Pyongyang briefed Tokyo on its questioning of people suspected of involvement in the abductions of Japanese nationals when the two sides held an informal meeting in late January in Shanghai, according to a Japan-North Korea diplomatic source.
The move was apparently aimed at demonstrating North Korea’s latest efforts to investigate the abductions of Japanese in the 1970s and 1980s, hoping Tokyo would further ease its economic sanctions on the country.
It appears, however, that the results of the latest questioning failed to bring about any progress on the issue of the Japanese abductees, the source said on Sunday.
North Korea had proposed questioning those suspected of involvement in the abductions as an initial stage of its investigation when the two countries held formal governmental talks in October in Pyongyang.
According to the source, North Korea is believed to have told the Japanese side at the January meeting that it questioned several people, including Japanese hijacker Kimihiro Uomoto, whose former surname was Abe, and the Japanese wives of two other men involved in the 1970 hijack of a Japan Airlines airplane.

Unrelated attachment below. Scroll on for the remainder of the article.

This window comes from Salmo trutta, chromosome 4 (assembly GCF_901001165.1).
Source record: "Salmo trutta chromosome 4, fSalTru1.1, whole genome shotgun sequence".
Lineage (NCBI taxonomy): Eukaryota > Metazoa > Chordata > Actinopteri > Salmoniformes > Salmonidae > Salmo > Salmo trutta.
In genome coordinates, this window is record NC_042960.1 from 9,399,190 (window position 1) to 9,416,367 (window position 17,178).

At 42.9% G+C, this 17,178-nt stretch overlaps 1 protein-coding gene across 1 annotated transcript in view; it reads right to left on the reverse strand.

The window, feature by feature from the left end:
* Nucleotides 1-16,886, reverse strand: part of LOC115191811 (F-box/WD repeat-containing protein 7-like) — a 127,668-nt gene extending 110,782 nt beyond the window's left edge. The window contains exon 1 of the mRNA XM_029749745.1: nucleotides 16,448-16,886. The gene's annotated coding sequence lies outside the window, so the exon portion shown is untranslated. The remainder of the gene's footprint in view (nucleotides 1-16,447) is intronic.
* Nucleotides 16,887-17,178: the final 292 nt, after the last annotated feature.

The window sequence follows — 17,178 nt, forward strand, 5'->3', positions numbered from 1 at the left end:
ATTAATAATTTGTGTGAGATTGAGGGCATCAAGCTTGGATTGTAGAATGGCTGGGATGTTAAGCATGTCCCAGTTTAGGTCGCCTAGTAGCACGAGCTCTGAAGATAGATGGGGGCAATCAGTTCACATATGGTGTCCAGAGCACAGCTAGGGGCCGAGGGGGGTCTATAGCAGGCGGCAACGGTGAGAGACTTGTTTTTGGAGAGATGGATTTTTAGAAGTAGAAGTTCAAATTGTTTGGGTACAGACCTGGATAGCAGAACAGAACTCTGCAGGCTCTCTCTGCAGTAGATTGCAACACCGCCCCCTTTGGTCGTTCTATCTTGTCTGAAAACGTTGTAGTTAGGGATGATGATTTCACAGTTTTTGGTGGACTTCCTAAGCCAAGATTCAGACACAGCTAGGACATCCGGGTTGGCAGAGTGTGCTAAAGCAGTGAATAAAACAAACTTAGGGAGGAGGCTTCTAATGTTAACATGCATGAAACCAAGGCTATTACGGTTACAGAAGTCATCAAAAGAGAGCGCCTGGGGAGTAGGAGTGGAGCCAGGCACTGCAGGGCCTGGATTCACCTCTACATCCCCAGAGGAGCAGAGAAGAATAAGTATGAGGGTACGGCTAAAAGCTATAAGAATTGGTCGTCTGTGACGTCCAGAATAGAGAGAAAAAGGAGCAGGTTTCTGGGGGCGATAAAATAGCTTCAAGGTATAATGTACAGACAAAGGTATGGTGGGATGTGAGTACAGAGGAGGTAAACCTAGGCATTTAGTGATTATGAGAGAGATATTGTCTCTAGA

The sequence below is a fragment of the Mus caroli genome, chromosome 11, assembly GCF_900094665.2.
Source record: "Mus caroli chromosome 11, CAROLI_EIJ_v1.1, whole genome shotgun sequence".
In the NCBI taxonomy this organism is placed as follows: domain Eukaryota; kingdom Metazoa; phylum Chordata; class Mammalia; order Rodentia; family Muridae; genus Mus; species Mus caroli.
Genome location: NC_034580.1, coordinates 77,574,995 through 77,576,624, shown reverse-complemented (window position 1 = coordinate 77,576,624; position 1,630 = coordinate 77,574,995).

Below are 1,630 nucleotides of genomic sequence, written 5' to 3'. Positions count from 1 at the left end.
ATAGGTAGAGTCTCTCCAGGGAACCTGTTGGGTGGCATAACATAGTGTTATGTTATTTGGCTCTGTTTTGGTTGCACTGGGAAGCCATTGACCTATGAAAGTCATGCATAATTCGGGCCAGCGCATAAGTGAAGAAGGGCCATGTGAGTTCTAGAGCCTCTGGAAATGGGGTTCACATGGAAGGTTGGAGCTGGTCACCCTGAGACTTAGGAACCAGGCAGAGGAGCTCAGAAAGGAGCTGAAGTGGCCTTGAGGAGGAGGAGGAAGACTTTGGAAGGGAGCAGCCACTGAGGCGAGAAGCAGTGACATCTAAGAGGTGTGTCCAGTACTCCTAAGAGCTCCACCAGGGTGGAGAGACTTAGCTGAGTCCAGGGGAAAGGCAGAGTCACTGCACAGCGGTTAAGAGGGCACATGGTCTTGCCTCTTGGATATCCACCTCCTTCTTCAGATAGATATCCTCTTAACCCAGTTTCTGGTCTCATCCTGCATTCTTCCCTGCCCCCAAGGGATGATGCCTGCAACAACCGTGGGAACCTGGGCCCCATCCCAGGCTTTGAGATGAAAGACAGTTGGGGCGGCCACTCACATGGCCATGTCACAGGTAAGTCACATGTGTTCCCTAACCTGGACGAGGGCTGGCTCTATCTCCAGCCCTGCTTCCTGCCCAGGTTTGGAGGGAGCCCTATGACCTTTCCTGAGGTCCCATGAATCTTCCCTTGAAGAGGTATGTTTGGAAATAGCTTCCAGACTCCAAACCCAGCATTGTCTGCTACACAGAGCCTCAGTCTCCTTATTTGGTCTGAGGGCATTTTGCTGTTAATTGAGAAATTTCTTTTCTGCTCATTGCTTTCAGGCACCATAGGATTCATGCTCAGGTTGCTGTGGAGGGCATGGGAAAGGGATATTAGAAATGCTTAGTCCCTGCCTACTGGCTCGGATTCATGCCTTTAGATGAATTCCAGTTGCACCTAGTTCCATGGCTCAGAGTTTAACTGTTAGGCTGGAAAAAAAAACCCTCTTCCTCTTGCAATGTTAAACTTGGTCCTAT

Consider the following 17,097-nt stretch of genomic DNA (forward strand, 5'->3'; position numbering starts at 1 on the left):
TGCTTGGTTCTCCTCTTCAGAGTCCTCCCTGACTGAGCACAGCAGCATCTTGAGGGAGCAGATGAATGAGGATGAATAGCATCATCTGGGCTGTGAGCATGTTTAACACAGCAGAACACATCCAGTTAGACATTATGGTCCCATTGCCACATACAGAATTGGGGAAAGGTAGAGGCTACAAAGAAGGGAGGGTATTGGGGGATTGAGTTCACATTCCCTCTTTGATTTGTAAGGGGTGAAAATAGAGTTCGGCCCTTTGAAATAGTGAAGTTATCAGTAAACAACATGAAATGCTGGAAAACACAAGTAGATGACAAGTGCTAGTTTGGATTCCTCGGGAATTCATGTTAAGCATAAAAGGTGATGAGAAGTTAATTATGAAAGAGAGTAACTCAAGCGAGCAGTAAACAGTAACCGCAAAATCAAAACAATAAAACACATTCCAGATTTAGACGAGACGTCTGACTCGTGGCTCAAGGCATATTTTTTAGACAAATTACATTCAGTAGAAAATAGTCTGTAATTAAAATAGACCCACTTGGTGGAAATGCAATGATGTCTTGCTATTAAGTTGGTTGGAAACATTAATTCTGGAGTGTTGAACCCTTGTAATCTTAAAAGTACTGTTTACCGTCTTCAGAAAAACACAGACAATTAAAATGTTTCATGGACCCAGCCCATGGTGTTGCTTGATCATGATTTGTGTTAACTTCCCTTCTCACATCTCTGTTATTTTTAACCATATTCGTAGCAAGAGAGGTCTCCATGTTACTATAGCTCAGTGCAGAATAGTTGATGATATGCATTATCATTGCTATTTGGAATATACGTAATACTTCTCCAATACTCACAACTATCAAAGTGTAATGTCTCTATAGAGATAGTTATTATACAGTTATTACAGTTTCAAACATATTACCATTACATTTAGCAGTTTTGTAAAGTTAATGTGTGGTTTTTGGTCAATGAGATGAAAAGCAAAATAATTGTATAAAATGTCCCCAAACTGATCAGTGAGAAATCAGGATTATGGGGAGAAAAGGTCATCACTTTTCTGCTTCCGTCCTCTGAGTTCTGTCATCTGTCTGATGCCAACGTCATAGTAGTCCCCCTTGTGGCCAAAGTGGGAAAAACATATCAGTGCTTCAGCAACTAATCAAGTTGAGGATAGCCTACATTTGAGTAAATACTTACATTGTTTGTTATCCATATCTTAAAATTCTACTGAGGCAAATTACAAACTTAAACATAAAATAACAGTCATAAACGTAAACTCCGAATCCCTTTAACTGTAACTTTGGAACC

Uomoto, who defected to North Korea after the hijacking, and the two women have repeatedly denied their involvement in the abductions of Japanese nationals and did so again in the latest questioning, the source said.
It is unclear whether Pyongyang’s latest questioning attempt included Sin Kwang Su and Kim Se Ho — two North Korean agents who are believed to have abducted Japanese, according to the source.
The National Police Agency suspects Uomoto was involved in the abduction of Keiko Arimoto, while the two wives of the hijackers were linked with the abduction of Kaoru Matsuki and Toru Ishioka.
Arimoto, Matsuki and Ishioka are among 17 nationals Japan officially lists as abduction victims.
Five of the 17 were repatriated in 2002, but North Korea has maintained that eight have died and four others never entered the country.
The informal talks in Shanghai were attended by Junichi Ihara, director-general of the Asian and Oceanian Affairs Bureau of the Foreign Ministry, and senior officials of the Ministry of State Security, North Korea’s secret police agency directly linked to the nation’s leader, Kim Jong Un.
Japan has continued to put pressure on North Korea after Pyongyang failed to honor an agreement the two countries reached last July that the first report on the abduction probe would be released sometime between late summer and early fall 2014.
North Korea conducted investigations in 2002 and 2004 into its abductions of Japanese nationals, but Japan rejected the results as unconvincing.